Fortnightly Programming Q&A Thread
General Programming Q&A thread! Ask any questions about programming, answer the questions of other users, or post suggestions for future threads.
Don't forget to format your code using the triple backticks or tildes:
Here is my schema: ```sql CREATE TABLE article_to_warehouse ( article_id INTEGER , warehouse_id INTEGER ) ; ``` How do I add a `UNIQUE` constraint?
Is anyone familiar with using the Subsonic music API? I found this music player called MooSync that has an extension API, and I've been thinking about writing an extension to use the Subsonic API to stream music from my Nextcloud install.
I do not have hands on experience with the client API, but I have used subsonic and its various forks for many years.
First thing to know is that Subsonic itself is basically abandonware at this point, though its API is alive and well. Airsonic-advanced is currently the most active successor to the Subsonic project and probably the target you’ll want to develop and test against.
I will also add that I’ve yet to find a decent iOS subsonic client, despite trying quite a few options. Not so much from a lack of effort from the client devs, but from the difficulty of mapping an iPod-like UI frontend onto an old-school REST API. My naive impression is that all the necessary primitives to make a good client technically exist on the backend, but don’t fit together cohesively unless you’re looking making a clone of the web UI.
That being said, it looks like a fun project. Best of luck to you!
I also tend to get lost a bit in JS when I start seeing functions stacked on top of each other with a bunch of different "this" calls.
I guess I often wonder: first, am I smart enough to actually get paid to do this, and second, where can I find a self paced, but well structured place to learn the more advanced (to me) concepts?
Despite what you see posted, there are far more jobs doing those CRUD (Create/Read/Update/Delete for anyone unfamiliar) apps than there are doing Artificial Intelligence (AI) and similar fancy stuff. There are millions of boring CRUD jobs at large and small companies. But they're boring so you don't read about them. Most of these jobs will have minimal need for advanced algorithms or math. There are libraries for that.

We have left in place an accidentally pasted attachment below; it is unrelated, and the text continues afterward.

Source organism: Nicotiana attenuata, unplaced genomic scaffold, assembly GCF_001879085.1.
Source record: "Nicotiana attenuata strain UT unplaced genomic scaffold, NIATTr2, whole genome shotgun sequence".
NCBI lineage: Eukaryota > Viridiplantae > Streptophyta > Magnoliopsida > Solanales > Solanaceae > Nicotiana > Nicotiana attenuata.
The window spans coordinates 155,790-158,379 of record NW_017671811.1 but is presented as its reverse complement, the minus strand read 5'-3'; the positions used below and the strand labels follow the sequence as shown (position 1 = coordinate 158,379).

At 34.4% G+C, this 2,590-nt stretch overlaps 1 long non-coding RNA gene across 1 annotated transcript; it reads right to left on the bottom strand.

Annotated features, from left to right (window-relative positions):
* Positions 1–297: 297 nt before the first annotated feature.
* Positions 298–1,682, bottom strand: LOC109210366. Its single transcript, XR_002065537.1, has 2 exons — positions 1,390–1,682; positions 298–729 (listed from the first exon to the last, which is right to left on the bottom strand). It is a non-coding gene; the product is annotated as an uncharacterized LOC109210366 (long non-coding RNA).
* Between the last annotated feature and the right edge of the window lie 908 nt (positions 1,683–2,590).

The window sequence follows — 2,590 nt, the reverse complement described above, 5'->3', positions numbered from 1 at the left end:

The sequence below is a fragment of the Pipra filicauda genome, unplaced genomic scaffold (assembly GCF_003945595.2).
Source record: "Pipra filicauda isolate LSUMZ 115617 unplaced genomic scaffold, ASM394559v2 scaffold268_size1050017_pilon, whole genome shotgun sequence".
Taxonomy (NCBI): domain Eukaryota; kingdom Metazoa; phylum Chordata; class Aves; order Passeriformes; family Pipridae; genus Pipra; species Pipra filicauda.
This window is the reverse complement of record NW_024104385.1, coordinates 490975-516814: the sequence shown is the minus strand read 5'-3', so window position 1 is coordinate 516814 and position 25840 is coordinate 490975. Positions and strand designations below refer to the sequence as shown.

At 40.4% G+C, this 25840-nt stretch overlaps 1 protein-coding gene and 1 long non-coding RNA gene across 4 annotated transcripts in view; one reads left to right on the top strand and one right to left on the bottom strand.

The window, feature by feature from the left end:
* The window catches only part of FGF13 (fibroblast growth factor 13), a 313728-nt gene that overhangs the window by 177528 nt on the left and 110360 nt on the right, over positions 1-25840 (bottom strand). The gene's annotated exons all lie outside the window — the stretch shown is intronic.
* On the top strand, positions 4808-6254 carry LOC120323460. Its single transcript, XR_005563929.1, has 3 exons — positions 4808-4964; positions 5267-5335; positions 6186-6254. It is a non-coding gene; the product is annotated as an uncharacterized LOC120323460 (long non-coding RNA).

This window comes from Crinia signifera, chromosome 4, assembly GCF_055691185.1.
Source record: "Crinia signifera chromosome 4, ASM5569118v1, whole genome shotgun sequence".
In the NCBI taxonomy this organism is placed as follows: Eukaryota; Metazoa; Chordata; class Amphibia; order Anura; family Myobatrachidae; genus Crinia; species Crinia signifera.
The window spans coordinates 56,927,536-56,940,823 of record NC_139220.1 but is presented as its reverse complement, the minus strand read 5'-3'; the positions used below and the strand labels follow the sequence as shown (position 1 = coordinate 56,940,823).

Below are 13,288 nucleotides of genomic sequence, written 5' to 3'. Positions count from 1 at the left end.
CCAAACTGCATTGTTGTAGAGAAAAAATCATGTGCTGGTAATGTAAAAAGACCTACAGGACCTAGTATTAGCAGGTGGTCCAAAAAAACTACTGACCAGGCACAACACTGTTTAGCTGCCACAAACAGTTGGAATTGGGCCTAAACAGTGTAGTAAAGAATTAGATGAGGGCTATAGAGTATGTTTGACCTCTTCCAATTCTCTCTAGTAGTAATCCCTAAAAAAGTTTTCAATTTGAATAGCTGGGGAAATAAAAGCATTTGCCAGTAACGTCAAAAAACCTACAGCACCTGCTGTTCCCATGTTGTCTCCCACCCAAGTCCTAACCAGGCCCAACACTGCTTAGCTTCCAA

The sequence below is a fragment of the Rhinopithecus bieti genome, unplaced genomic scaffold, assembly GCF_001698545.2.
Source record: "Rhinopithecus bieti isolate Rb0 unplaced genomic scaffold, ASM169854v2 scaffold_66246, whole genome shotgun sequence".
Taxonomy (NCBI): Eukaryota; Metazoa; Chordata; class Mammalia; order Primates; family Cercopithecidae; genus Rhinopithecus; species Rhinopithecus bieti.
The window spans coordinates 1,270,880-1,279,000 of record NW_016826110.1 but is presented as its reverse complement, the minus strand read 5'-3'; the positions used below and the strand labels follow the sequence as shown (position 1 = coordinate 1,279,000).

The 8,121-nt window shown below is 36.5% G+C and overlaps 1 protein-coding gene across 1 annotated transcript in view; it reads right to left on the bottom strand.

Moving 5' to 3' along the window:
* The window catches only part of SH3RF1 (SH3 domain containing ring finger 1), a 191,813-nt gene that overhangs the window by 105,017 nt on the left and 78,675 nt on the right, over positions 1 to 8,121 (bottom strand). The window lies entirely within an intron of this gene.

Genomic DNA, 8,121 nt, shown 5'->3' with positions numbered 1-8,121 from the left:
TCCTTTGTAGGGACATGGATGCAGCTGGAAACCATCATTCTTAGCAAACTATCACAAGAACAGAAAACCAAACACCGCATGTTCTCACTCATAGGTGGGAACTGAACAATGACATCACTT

When people hear about Software Developers making $250k a year, they don't realize that there are far more jobs making $60k a year doing CRUD work for internal clients. They're often hard to find. For instance, a place I worked wouldn't post on sites like Indeed so it was only posted on the company website. We'd see 15 resumes trickle in over a few months. We'd hire based on stated skills, enthusiasm, and the ability to answer basic questions during an interview. We knew it was a stepping stone for many, though some people would stay for the good work environment.
Regarding interviews, I've only participated in one interview where you actually had to build something and they could use any resources available. And only one other where I had to do anything on a whiteboard. All the others I've been in are just conversations.
I guess my point is that you shouldn't think that what you read is truly representative. Maybe at the big names, but not everywhere.
Follow the typical advice. Build something you can show off. Have a website you can point to. Be honest about what you can do. Show interest and enthusiasm. There are places willing to take a risk on someone without the deep skills.
Thanks for the insightful reply!
Two questions for yourself:
If the answer to both of those is yes, you’ll do fine. Otherwise, still totally doable but you’ll need something to set yourself apart, like a strong portfolio or prior work experience.
General thoughts: pick a specialty of your choice (frontend/backend/db), focus your self-study on that, and target your resume + job hunt around it. If you chose backend, go all-in on Laravel or ditch the PHP.
Also, the idea of a “well-structured” learning path is something I wanted too at your stage - but it’s bait, I promise. Programming is an art form, not a science. Learn by writing a bunch of code to do whatever makes you happy, then read other people’s code to get ideas for improvement.
Don’t let the leetcode bullshit and jargon fool you; half the industry can’t program their way out of a paper bag. If you can put together a half-working CRUD app, you’re ahead of the curve.
Not even close - I'm in my mid/late 30's.
These are things I can do - most of my career has involved a lot of working as a team - I can definitely communicate well with others.
Hah - I'm going to put myself a bit behind the curve at this point, I think...I appreciate the advice!
You shouldn’t be too far behind then. You should expect to be discriminated against at some places (burnout mills that you probably don’t want to work at anyway), but there’s absolutely a place out there for you. The soft skills and interview chops are where a lot of people flounder. I work on a data team with some older folks who taught themselves SQL because they wanted a career pivot - no one bats an eye, and they’re my favorite people to work with.